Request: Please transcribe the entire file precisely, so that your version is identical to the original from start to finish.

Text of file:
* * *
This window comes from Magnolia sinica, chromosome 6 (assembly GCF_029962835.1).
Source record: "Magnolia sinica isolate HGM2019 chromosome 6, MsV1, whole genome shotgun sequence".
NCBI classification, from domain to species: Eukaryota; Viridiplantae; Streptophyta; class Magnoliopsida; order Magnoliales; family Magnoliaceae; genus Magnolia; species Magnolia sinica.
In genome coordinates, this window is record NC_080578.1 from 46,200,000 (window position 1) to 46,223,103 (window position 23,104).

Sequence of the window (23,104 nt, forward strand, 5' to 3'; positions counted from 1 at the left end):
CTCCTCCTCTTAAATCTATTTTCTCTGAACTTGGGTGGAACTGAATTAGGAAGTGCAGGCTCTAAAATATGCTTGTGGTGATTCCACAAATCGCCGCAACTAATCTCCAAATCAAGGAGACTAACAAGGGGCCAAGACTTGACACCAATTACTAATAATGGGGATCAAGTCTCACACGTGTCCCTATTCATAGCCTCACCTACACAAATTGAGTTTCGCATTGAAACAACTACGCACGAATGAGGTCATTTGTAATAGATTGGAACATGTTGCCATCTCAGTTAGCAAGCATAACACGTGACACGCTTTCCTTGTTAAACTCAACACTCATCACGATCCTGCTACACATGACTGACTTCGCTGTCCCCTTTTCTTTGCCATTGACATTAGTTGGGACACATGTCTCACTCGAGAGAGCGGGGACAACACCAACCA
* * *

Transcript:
This window comes from Magnolia sinica, chromosome 6 (assembly GCF_029962835.1).
Source record: "Magnolia sinica isolate HGM2019 chromosome 6, MsV1, whole genome shotgun sequence".
NCBI classification, from domain to species: Eukaryota; Viridiplantae; Streptophyta; class Magnoliopsida; order Magnoliales; family Magnoliaceae; genus Magnolia; species Magnolia sinica.
In genome coordinates, this window is record NC_080578.1 from 46,200,000 (window position 1) to 46,223,103 (window position 23,104).

Sequence of the window (23,104 nt, forward strand, 5' to 3'; positions counted from 1 at the left end):
CTCCTCCTCTTAAATCTATTTTCTCTGAACTTGGGTGGAACTGAATTAGGAAGTGCAGGCTCTAAAATATGCTTGTGGTGATTCCACAAATCGCCGCAACTAATCTCCAAATCAAGGAGACTAACAAGGGGCCAAGACTTGACACCAATTACTAATAATGGGGATCAAGTCTCACACGTGTCCCTATTCATAGCCTCACCTACACAAATTGAGTTTCGCATTGAAACAACTACGCACGAATGAGGTCATTTGTAATAGATTGGAACATGTTGCCATCTCAGTTAGCAAGCATAACACGTGACACGCTTTCCTTGTTAAACTCAACACTCATCACGATCCTGCTACACATGACTGACTTCGCTGTCCCCTTTTCTTTGCCATTGACATTAGTTGGGACACATGTCTCACTCGAGAGAGCGGGGACAACACCAACCA